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Dissertation Proposal Defense – Matthew G. Boebinger
MSE Grad Presentation
Monday, April 23, 2018 - 3:00pm
Committee Members: Prof. Matthew McDowell, Advisor, MSE Prof. Josh Kacher, MSE Prof. Meilin Liu, MSE Prof. Gleb Yushin, MSE Prof. Ting Zhu, ME/MSE
“In Situ Examination of Nanoscale Reaction Pathways in Battery Materials”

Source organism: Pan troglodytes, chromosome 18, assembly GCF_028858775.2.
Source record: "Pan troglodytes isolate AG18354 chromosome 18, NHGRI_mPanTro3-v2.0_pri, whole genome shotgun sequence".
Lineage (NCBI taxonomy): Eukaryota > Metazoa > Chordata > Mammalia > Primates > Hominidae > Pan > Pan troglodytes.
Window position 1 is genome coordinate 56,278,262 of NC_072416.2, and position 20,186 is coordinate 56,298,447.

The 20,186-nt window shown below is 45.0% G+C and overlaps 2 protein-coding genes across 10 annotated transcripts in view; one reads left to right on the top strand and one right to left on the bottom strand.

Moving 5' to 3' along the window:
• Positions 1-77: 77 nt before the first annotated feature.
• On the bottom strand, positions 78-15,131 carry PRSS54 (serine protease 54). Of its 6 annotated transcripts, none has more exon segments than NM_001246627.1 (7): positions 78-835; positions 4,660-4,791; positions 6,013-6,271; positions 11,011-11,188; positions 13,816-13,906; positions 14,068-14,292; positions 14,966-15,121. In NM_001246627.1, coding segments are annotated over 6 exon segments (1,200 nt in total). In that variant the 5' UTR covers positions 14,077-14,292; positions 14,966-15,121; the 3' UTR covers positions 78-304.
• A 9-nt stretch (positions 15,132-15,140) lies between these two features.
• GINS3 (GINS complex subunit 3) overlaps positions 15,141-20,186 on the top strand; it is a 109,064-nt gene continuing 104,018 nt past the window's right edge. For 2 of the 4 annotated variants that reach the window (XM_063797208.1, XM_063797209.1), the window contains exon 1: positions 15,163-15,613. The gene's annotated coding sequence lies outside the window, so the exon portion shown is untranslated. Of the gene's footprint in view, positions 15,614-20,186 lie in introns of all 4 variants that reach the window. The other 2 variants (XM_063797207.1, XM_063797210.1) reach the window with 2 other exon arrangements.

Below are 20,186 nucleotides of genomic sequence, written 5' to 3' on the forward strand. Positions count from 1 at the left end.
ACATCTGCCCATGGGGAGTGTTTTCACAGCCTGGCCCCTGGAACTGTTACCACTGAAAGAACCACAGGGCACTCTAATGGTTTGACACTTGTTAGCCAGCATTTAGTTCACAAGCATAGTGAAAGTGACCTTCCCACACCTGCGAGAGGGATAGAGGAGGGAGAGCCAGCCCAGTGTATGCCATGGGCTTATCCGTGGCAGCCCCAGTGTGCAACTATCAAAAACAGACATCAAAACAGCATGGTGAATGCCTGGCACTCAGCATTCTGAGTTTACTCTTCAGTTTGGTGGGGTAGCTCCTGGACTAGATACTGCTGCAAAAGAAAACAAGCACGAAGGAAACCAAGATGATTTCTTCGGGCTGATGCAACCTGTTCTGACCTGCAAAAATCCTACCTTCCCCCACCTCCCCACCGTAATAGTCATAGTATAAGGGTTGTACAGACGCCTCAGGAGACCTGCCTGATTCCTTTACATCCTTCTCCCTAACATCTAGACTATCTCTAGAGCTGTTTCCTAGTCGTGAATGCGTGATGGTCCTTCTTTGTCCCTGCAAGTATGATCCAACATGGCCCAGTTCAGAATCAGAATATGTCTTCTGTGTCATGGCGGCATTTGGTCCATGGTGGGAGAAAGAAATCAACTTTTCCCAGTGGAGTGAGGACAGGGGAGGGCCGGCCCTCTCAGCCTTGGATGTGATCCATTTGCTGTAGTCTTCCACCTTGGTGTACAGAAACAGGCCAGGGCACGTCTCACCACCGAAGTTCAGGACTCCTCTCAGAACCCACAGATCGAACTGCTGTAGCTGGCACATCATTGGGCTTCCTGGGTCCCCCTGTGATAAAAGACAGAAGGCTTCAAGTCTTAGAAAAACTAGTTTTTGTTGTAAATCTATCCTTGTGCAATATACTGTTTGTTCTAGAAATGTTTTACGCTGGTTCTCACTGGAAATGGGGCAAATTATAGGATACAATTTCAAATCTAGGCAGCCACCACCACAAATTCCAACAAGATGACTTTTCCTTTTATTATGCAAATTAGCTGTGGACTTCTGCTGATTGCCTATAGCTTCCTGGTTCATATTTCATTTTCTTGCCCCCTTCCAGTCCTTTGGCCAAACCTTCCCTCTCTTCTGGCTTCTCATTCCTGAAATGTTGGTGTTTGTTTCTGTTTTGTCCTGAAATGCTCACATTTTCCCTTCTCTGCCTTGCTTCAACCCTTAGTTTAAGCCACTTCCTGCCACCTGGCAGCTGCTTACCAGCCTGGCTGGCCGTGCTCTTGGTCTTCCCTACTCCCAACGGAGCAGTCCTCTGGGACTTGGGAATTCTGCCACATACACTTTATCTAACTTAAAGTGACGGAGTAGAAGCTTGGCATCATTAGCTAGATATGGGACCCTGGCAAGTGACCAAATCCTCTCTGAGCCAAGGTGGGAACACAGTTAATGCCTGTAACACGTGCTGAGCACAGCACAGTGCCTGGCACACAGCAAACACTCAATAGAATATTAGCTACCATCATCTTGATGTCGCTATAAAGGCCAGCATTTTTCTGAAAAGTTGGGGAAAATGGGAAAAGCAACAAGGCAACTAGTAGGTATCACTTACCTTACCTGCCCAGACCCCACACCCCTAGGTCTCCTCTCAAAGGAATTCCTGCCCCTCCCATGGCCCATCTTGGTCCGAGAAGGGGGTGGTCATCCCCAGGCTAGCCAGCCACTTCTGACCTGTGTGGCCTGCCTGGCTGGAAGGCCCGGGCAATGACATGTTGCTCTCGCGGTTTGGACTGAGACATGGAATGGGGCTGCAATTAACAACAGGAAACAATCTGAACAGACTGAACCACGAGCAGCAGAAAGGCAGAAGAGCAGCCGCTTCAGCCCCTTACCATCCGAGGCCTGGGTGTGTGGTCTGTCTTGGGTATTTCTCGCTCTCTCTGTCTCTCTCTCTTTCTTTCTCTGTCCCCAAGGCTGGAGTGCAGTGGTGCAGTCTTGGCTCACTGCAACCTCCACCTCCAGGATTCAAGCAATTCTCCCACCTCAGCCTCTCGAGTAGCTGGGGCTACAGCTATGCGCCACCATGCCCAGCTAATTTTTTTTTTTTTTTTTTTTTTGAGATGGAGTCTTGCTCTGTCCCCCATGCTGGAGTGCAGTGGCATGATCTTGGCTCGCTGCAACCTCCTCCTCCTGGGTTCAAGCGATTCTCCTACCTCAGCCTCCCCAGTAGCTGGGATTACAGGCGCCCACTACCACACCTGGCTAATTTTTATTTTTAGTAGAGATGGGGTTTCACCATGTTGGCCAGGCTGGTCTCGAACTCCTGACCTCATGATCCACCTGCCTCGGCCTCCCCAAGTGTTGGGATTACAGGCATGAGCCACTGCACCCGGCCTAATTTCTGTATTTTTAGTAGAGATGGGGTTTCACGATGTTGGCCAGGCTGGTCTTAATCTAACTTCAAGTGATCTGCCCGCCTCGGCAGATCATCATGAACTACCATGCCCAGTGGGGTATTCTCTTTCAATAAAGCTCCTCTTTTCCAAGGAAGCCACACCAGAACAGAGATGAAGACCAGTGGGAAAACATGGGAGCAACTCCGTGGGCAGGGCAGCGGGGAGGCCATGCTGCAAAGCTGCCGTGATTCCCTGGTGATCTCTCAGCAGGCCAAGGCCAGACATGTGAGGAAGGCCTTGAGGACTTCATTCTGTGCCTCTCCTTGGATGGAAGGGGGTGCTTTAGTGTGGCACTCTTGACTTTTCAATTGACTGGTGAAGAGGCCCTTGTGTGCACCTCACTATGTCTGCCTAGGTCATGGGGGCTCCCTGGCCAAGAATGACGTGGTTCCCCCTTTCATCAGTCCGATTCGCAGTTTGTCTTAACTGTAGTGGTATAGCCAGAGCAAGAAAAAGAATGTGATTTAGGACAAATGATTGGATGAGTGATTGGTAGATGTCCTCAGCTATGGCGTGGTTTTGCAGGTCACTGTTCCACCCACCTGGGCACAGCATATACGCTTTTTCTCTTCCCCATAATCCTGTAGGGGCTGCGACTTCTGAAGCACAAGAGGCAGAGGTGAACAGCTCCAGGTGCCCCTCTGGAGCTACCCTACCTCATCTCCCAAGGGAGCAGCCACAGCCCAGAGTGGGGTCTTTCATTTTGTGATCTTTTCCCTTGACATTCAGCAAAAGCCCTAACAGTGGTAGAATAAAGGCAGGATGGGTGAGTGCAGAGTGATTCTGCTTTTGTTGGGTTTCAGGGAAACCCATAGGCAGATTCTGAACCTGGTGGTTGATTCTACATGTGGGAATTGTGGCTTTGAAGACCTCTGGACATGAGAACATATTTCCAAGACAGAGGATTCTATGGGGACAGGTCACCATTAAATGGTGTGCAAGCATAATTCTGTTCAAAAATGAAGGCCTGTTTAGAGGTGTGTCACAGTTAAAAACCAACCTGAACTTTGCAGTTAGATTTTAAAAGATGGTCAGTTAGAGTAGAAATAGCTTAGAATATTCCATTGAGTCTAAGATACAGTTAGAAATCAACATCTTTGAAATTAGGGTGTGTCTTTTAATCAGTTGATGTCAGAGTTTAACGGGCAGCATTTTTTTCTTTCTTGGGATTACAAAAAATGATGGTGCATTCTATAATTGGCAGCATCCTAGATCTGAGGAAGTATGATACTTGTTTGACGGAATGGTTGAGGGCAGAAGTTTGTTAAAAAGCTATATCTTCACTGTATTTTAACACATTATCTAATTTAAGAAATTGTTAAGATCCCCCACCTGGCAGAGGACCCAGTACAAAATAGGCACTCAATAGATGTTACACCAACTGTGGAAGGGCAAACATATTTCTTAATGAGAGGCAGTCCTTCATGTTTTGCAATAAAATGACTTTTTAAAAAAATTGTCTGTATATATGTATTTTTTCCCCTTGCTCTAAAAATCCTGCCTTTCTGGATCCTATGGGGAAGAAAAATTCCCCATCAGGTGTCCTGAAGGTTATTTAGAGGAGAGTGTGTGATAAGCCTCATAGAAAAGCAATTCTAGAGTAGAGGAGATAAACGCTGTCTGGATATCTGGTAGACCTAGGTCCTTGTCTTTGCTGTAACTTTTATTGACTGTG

In an effort to engineer cheaper, safer and more energy-dense batteries, new materials must be developed to store and transport active ions. However, the electrochemical reaction mechanisms of these materials must be understood and controlled to maximize reversibility during charge and discharge. The objective of this proposal is to use in situ transmission electron microscopy (TEM) to understand nanoscale reaction mechanisms and degradation processes in high-capacity electrode materials for Li-, Na- and K-ion batteries, as well as Li-ion conducting ceramic electrolytes. Na- and K-ion batteries are promising due to their low cost. However, the more substantial volumetric changes that these electrode materials undergo during reaction decreases the cyclability of these systems. For the continued development of these battery systems, it is critical to understand how the larger Na+ and K+ ions effect the nanoscale phase transformations of these reactions to improve reversibility of these battery systems. In addition, recent progress has been made towards engineering solid electrolytes for use in novel all-solid-state Li batteries with improved safety and higher energy density. However, the growth of a high-impedance interfacial phase at the Li metal – ceramic electrolyte interface is a challenge that has hindered development. In both of these cases, a better understanding of the structural and chemical evolution of these materials during reaction is needed. The first portion of this proposal is focused on using in situ experiments to understand the nanoscale transformation pathways in different battery materials during reaction with Li+, Na+ and K+ ions. The materials studied (Cu2S, FeS2 and Sb) show interesting and counter-intuitive phase evolution and mechanical degradation behavior when reacting with the alkali ions of different sizes. The second portion of the proposal is focused on investigating interfacial phase transformations between lithium metal and oxide/phosphate solid electrolyte materials. These experiments will be conducted in combination with macroscale characterization and electrochemistry techniques to draw connections between the nanoscale transformations and overall electrochemical behavior of these battery systems.